**Changes for 2020**: I'll post new notes in 2020 as this class will change. **There won't be a Spring 2020 class. This class will be offered in the Fall semester starting in 2020**. The new version will shorten the introductory part since our PhD students are now required to take a Biostatistics sequence during their first year (BIOS 6611, 6612). The second part of the class will now add methods for observational data: difference-in-difference, instrumental variables, regression discontinuity, and propensity scores. In addition, I'll cover two-part models and GLM models focusing on the analysis of cost data.

**Rough draft of the syllabus for Fall 2020: HSMP7607 Fall 2020 syllabus.pdf**

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Previous to 2020:

This class is the first of a two-class sequence on methods in health services research and policy evaluation. It emphasizes both statistical theory and its implementation. Topics are covered from different methological traditions: econometrics, statistics, and epidemiology. There is a lot of "translation" from one discipline to another. For example, causality is covered using the new causal inference literature but also the way economists have traditionally understood causality (i.e. zero conditional mean assumption, selection on observables). The linear regression model is covered in the traditional way in econometrics (ordinary least squares, the Gauss-Markov theorem) but also in the way the "general" linear model is presented in analysis of experiments (ANOVA, etc). Maximum likelihood estimation is covered early on as a general framework for model selection using likelihood ratio tests. Models are interpreted in several ways with emphasis on using analytical and numerical derivaties (that is, marginal effects--see Lecture 23). Simulations are used for every topic, including using the estimated model for a Bayesian-like hypothesis testing. Bayesian methods are also introduced. Other topics include exploratory data analysis, logit/probit, Poisson regression, GLM models, model selection, and bootstrapping. This class is also an introduction to Stata but we do compare Stata to R and SAS when relevant.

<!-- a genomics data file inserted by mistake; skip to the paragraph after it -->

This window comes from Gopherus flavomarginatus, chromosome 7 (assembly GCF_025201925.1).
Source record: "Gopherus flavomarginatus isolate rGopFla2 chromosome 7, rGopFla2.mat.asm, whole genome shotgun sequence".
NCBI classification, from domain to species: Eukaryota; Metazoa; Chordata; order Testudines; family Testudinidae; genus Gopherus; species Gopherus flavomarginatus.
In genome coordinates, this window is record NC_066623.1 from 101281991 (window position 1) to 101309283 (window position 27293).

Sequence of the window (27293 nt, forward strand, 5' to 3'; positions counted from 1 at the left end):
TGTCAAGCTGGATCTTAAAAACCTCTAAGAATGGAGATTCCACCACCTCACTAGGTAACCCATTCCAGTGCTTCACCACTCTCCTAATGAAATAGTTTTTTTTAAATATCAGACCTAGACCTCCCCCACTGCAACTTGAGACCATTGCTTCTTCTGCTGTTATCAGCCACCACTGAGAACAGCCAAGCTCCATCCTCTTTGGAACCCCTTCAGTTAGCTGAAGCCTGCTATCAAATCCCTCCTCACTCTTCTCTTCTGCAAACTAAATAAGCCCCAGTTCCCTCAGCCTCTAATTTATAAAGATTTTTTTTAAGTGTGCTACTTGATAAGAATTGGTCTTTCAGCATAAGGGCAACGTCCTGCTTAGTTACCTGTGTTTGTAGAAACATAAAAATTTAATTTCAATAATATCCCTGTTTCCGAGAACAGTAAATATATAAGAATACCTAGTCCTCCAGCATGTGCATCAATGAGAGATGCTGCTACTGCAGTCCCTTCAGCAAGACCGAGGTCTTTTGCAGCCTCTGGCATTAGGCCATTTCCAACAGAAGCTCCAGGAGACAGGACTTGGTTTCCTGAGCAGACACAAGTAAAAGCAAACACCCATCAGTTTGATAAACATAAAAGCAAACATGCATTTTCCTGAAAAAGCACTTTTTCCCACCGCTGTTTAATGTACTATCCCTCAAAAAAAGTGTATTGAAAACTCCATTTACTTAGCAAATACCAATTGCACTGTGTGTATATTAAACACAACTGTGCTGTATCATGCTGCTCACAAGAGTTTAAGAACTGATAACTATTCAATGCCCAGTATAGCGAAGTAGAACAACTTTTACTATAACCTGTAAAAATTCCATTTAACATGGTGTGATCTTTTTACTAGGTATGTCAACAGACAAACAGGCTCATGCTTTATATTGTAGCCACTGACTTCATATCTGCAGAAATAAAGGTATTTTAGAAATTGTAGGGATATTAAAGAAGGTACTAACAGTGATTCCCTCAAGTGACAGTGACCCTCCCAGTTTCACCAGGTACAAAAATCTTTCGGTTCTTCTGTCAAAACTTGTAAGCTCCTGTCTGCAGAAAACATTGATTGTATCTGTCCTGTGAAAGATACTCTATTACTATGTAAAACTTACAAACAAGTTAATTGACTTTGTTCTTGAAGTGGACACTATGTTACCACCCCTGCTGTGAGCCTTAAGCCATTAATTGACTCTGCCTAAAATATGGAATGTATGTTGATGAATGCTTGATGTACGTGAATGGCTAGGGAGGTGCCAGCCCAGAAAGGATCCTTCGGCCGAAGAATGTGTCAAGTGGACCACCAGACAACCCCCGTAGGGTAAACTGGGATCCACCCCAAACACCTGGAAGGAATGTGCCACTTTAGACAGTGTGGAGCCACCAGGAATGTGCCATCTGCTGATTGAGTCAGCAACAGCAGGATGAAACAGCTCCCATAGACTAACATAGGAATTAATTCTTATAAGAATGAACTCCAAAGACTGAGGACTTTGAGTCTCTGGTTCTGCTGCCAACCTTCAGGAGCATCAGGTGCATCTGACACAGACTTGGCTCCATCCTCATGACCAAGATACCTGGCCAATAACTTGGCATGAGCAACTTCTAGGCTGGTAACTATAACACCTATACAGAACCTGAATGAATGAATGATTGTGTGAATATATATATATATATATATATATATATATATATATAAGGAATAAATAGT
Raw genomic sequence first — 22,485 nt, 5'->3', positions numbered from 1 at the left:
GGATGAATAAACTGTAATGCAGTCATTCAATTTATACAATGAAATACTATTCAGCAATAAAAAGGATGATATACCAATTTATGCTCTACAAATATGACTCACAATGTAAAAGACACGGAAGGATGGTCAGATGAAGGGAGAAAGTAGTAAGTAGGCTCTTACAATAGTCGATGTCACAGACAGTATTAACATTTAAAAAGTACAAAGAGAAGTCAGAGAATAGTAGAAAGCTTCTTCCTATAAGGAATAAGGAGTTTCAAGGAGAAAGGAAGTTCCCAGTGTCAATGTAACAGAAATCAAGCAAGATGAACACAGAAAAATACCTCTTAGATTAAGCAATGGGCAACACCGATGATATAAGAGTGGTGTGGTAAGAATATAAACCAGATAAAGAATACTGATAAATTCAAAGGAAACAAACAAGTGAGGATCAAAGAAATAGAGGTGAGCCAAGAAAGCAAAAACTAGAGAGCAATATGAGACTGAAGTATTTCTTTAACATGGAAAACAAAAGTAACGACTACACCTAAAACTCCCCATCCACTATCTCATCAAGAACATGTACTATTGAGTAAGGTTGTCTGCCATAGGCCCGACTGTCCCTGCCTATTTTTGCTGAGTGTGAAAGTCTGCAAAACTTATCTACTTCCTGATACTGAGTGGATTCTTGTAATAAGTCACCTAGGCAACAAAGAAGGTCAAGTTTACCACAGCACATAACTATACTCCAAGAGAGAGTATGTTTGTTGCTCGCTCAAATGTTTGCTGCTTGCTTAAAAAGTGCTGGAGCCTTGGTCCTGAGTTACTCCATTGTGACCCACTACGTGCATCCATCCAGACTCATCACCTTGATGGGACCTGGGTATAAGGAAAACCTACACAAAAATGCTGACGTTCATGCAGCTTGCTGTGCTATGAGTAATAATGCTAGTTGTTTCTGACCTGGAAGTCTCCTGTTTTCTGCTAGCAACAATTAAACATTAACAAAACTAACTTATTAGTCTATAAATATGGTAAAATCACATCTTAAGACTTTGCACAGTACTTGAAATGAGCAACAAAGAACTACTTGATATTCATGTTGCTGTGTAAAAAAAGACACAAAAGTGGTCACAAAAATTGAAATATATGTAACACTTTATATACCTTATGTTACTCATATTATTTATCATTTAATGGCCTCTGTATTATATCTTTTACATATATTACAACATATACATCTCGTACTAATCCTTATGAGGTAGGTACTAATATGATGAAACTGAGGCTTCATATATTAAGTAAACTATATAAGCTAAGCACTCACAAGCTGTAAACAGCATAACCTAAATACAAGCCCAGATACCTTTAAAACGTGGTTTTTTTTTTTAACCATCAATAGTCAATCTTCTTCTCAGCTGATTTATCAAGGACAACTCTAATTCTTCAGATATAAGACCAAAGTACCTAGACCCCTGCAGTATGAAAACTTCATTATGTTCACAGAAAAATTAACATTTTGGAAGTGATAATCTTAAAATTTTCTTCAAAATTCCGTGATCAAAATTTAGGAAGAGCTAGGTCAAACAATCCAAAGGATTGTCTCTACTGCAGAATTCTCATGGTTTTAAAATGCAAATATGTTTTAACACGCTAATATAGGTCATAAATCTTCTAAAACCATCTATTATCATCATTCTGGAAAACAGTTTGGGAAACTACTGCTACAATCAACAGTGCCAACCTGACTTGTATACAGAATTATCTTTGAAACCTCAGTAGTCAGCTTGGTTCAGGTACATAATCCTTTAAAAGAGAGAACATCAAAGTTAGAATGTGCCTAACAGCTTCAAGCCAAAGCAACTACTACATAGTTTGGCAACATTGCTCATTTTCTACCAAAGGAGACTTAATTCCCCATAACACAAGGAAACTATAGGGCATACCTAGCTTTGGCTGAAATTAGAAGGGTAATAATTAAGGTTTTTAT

Email me if you want the Stata code for lectures. Lecture are written in LaTeX. Code. Problem sets, answer keys, and readings are available on Canvas for registered students.

Helpful before the class starts: Concepts to know.pdf

Syllabus Spring 2019: [HSMP7607_spring2019_syllabus.pdf]

Lecture 1: Overview of regression analysis and class [week 1_intro.pdf]

Lecture 2: Introduction to Stata [week 1 stata.pdf]

Lectures 3 and 4: Review of probability and mathematical statistics [week 2 probability.pdf]

Lecture 5: Causal inference [week 3 causal.pdf]

Lecture 6: Simple linear regression [week 3 SLR.pdf]

Lecture 7: Simple linear regression (properties, testing) [week 4 SLR II.pdf]

Lecture 8: Simple linear regression (fit, confidence intervals, simulations) [week 4 SLR III.pdf]

Lecture 9: Mutiple linear regression [week 5 MLR.pdf]

Lecture 10: Multiple linear regression (interpretation) [week 5 MLR II.pdf]

Lecture 11: Maximum likelihood estimation (MLE) [week 6 MLE.pdf]

Lecture 12: Regression assumptions diagnostics I [week 7 diagnosis.pdf]

Lecture 13: Regression diagnostics II [week 7 diagnosis II.pdf]

Lecture 14: Qualitative predictors (ANOVA, effects coding, etc) [week 8 qualitative.pdf]

Lecture 15: Modeling I [week 9 modeling.pdf]

Lecture 16: Modeling II (variable transformations, etc) [week 9 modeling II.pdf]

Lecture 17: Heteroskedasticity I [week 10 heteroskedasticity.pdf]

Lecture 18: Heteroskedasticity II [week 10 heteroskedasticity II.pdf]

Lecture 19: Collinearity [week 11 collinearity.pdf]

Lecture 20: Bias-variance, adjusting [week 11 interpretation.pdf]

Lecture 21: Linear probability model, logistic, probit [week 12 lpn logit.pdf]

Lecture 22: Logistic regression [week 12 logistic.pdf]

Lecture 23: Margins and marginal effects [week 13 margins.pdf] (updated, 2019)

Lecture 24: Probit, variable selection (AIC, BIC) [week 14 selection.pdf]

Lecture 25: Bootstrap and methods II [week 14 boostrap.pdf]